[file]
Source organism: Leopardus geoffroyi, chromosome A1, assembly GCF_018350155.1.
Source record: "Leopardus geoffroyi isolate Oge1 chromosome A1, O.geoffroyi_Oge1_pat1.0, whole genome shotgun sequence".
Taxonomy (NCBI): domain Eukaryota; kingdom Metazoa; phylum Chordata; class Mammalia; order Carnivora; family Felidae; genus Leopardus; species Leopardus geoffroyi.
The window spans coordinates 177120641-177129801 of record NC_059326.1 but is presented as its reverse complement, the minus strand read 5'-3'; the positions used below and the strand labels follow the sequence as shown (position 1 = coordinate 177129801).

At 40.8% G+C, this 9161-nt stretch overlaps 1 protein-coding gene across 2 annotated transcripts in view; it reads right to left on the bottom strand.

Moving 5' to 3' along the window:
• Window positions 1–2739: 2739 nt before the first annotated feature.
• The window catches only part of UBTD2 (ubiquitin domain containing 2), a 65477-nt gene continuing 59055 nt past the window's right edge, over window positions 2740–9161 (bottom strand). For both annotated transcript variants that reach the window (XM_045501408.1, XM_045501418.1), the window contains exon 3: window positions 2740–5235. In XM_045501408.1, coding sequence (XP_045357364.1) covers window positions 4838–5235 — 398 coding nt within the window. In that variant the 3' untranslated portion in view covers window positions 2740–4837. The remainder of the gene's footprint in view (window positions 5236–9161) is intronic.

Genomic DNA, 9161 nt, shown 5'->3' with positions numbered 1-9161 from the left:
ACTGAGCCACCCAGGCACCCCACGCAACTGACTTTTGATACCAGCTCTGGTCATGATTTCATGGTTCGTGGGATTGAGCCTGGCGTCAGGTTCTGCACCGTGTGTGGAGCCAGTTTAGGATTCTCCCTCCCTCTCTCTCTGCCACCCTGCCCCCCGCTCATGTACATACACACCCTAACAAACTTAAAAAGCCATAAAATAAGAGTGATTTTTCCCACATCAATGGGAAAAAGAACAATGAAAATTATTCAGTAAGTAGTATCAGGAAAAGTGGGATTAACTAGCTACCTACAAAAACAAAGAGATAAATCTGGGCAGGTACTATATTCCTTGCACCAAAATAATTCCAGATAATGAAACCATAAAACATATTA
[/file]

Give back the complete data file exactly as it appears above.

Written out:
Source organism: Leopardus geoffroyi, chromosome A1, assembly GCF_018350155.1.
Source record: "Leopardus geoffroyi isolate Oge1 chromosome A1, O.geoffroyi_Oge1_pat1.0, whole genome shotgun sequence".
Taxonomy (NCBI): domain Eukaryota; kingdom Metazoa; phylum Chordata; class Mammalia; order Carnivora; family Felidae; genus Leopardus; species Leopardus geoffroyi.
The window spans coordinates 177120641-177129801 of record NC_059326.1 but is presented as its reverse complement, the minus strand read 5'-3'; the positions used below and the strand labels follow the sequence as shown (position 1 = coordinate 177129801).

At 40.8% G+C, this 9161-nt stretch overlaps 1 protein-coding gene across 2 annotated transcripts in view; it reads right to left on the bottom strand.

Moving 5' to 3' along the window:
• Window positions 1–2739: 2739 nt before the first annotated feature.
• The window catches only part of UBTD2 (ubiquitin domain containing 2), a 65477-nt gene continuing 59055 nt past the window's right edge, over window positions 2740–9161 (bottom strand). For both annotated transcript variants that reach the window (XM_045501408.1, XM_045501418.1), the window contains exon 3: window positions 2740–5235. In XM_045501408.1, coding sequence (XP_045357364.1) covers window positions 4838–5235 — 398 coding nt within the window. In that variant the 3' untranslated portion in view covers window positions 2740–4837. The remainder of the gene's footprint in view (window positions 5236–9161) is intronic.

Genomic DNA, 9161 nt, shown 5'->3' with positions numbered 1-9161 from the left:
ACTGAGCCACCCAGGCACCCCACGCAACTGACTTTTGATACCAGCTCTGGTCATGATTTCATGGTTCGTGGGATTGAGCCTGGCGTCAGGTTCTGCACCGTGTGTGGAGCCAGTTTAGGATTCTCCCTCCCTCTCTCTCTGCCACCCTGCCCCCCGCTCATGTACATACACACCCTAACAAACTTAAAAAGCCATAAAATAAGAGTGATTTTTCCCACATCAATGGGAAAAAGAACAATGAAAATTATTCAGTAAGTAGTATCAGGAAAAGTGGGATTAACTAGCTACCTACAAAAACAAAGAGATAAATCTGGGCAGGTACTATATTCCTTGCACCAAAATAATTCCAGATAATGAAACCATAAAACATATTA